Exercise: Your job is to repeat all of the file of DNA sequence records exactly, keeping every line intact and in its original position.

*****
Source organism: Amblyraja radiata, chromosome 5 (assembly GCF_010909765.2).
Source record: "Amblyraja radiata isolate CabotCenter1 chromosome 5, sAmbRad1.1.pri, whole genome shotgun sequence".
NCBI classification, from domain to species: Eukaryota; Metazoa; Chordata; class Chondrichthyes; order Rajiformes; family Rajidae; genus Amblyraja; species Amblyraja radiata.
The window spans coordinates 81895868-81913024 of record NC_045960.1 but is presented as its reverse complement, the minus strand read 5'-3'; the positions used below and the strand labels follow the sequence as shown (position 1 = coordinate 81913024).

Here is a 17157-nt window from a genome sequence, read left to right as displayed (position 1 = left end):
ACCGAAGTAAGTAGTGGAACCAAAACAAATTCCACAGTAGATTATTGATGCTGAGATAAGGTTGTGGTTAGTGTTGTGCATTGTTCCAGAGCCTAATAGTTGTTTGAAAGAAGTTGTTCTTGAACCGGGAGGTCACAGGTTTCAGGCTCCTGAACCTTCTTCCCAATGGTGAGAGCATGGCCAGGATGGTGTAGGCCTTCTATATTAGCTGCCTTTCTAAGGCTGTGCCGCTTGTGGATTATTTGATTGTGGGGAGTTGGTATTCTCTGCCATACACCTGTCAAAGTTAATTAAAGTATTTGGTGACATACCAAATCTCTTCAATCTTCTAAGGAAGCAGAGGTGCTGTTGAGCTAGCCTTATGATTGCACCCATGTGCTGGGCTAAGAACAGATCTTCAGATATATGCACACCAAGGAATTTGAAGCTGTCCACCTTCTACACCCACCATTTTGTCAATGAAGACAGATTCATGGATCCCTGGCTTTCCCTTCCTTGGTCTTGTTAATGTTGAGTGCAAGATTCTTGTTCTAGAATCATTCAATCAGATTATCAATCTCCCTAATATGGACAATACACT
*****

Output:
Source organism: Amblyraja radiata, chromosome 5 (assembly GCF_010909765.2).
Source record: "Amblyraja radiata isolate CabotCenter1 chromosome 5, sAmbRad1.1.pri, whole genome shotgun sequence".
NCBI classification, from domain to species: Eukaryota; Metazoa; Chordata; class Chondrichthyes; order Rajiformes; family Rajidae; genus Amblyraja; species Amblyraja radiata.
The window spans coordinates 81895868-81913024 of record NC_045960.1 but is presented as its reverse complement, the minus strand read 5'-3'; the positions used below and the strand labels follow the sequence as shown (position 1 = coordinate 81913024).

Here is a 17157-nt window from a genome sequence, read left to right as displayed (position 1 = left end):
ACCGAAGTAAGTAGTGGAACCAAAACAAATTCCACAGTAGATTATTGATGCTGAGATAAGGTTGTGGTTAGTGTTGTGCATTGTTCCAGAGCCTAATAGTTGTTTGAAAGAAGTTGTTCTTGAACCGGGAGGTCACAGGTTTCAGGCTCCTGAACCTTCTTCCCAATGGTGAGAGCATGGCCAGGATGGTGTAGGCCTTCTATATTAGCTGCCTTTCTAAGGCTGTGCCGCTTGTGGATTATTTGATTGTGGGGAGTTGGTATTCTCTGCCATACACCTGTCAAAGTTAATTAAAGTATTTGGTGACATACCAAATCTCTTCAATCTTCTAAGGAAGCAGAGGTGCTGTTGAGCTAGCCTTATGATTGCACCCATGTGCTGGGCTAAGAACAGATCTTCAGATATATGCACACCAAGGAATTTGAAGCTGTCCACCTTCTACACCCACCATTTTGTCAATGAAGACAGATTCATGGATCCCTGGCTTTCCCTTCCTTGGTCTTGTTAATGTTGAGTGCAAGATTCTTGTTCTAGAATCATTCAATCAGATTATCAATCTCCCTAATATGGACAATACACT